How Students Learn
As youth ministry leaders, we are teachers, guides and mentors. Our role is to help students understand Christ and to help them follow Him. Students need head knowledge and at the same time they need heart actions. So what is the best way to do this? If I look around at youth ministries its seems like the most popular way of doing this is a mix of large group activities and small group discussion. If I look at the long-term data on students living out their faith after high school, I see that this approach is not working. So back to the drawing board with the question, how do students learn?
Students learn by identifying beliefs
Asking students what they believe can be one of the most interesting activities a youth leader can do with their students. I know tons of great Christian kids that believe the craziest stuff. Challenging student’s beliefs through Bible study can be a powerful tool in training them. It will also bring to light the topic of Biblical truth. If we pick the Bible study, we won’t usually get to the topic students are confused on. We need to let them tell us what they believe and don’t believe, so we can help them understand and internalize the truth from scripture.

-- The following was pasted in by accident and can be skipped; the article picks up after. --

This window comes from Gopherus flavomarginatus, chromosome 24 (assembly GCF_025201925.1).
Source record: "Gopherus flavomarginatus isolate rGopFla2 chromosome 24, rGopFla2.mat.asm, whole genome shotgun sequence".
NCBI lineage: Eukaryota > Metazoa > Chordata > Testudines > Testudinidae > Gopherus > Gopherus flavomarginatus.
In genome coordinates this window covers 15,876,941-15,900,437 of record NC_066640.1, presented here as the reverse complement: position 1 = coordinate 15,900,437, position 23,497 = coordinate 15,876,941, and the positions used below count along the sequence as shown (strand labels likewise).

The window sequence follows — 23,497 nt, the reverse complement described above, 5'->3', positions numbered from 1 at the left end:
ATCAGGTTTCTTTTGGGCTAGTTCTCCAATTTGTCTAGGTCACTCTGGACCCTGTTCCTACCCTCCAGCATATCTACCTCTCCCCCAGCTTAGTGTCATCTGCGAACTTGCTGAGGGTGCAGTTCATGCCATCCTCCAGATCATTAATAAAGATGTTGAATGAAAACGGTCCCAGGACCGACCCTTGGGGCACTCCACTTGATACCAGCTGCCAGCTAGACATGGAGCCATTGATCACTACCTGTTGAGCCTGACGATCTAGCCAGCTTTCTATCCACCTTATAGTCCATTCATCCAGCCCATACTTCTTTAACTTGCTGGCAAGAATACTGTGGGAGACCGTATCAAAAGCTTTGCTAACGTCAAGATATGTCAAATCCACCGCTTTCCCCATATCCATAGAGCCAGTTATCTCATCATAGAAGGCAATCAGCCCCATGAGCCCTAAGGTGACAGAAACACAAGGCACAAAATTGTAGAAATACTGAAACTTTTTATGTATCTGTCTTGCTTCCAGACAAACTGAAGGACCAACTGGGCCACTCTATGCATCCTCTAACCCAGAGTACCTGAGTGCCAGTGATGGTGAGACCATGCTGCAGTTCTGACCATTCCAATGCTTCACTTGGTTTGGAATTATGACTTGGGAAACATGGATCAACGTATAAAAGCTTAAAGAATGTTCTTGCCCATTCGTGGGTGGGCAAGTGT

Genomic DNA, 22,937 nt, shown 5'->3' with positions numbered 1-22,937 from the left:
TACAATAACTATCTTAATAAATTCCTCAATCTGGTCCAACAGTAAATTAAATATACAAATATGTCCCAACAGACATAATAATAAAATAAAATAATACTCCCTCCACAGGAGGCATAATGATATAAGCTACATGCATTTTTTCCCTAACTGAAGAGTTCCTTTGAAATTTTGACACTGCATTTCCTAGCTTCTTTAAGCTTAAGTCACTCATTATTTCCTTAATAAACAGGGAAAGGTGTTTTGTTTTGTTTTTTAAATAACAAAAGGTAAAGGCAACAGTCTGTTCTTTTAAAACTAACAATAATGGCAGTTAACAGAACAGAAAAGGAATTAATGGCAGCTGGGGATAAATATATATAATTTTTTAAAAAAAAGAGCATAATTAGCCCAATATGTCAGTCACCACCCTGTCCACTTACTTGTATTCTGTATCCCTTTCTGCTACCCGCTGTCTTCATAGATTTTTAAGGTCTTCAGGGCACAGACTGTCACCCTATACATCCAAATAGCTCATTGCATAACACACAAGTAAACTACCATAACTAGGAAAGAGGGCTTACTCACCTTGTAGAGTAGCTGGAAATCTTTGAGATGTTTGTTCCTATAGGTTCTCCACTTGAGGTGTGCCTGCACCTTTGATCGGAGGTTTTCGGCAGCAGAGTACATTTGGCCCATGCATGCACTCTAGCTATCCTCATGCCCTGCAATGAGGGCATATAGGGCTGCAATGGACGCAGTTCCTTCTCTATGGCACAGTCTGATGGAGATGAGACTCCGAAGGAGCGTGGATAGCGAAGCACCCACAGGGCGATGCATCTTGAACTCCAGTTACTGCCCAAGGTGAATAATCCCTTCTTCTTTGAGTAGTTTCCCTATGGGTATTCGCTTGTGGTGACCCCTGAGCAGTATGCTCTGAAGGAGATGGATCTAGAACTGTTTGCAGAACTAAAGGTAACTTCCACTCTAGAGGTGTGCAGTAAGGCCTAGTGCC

Students learn through practice
Its safe to say that students don’t learn from listening, so we have to change our programs. If students want to grow as disciples of Christ, then they must learn obedience. We must begin to train students in the habits of a disciple. They must learn and practice sharing their faith, giving, serving those in need, being selfless and respecting authority. I have come to realize that students don’t just wake up one day and start doing these things. We must place students in situations where they can practice these actions.
Students learn through leading
If students never lead in the church, then they won’t be owners. Their faith will always be borrowed. We need to change how we think about young leaders and start putting them in charge of church activities. We will have better leaders long-term and students won’t just own their faith, they will own the ministry as well.
About the Author
Doug Franklin is the president of LeaderTreks, an innovative leadership development organization focusing on students and youth workers. Doug and his wife, Angie, live in West Chicago, Illinois. They don’t have any kids, but they have 2 dogs that think they are children. Diesel and Penelope are Weimaraners who never leave their side. Doug grew up in… Read More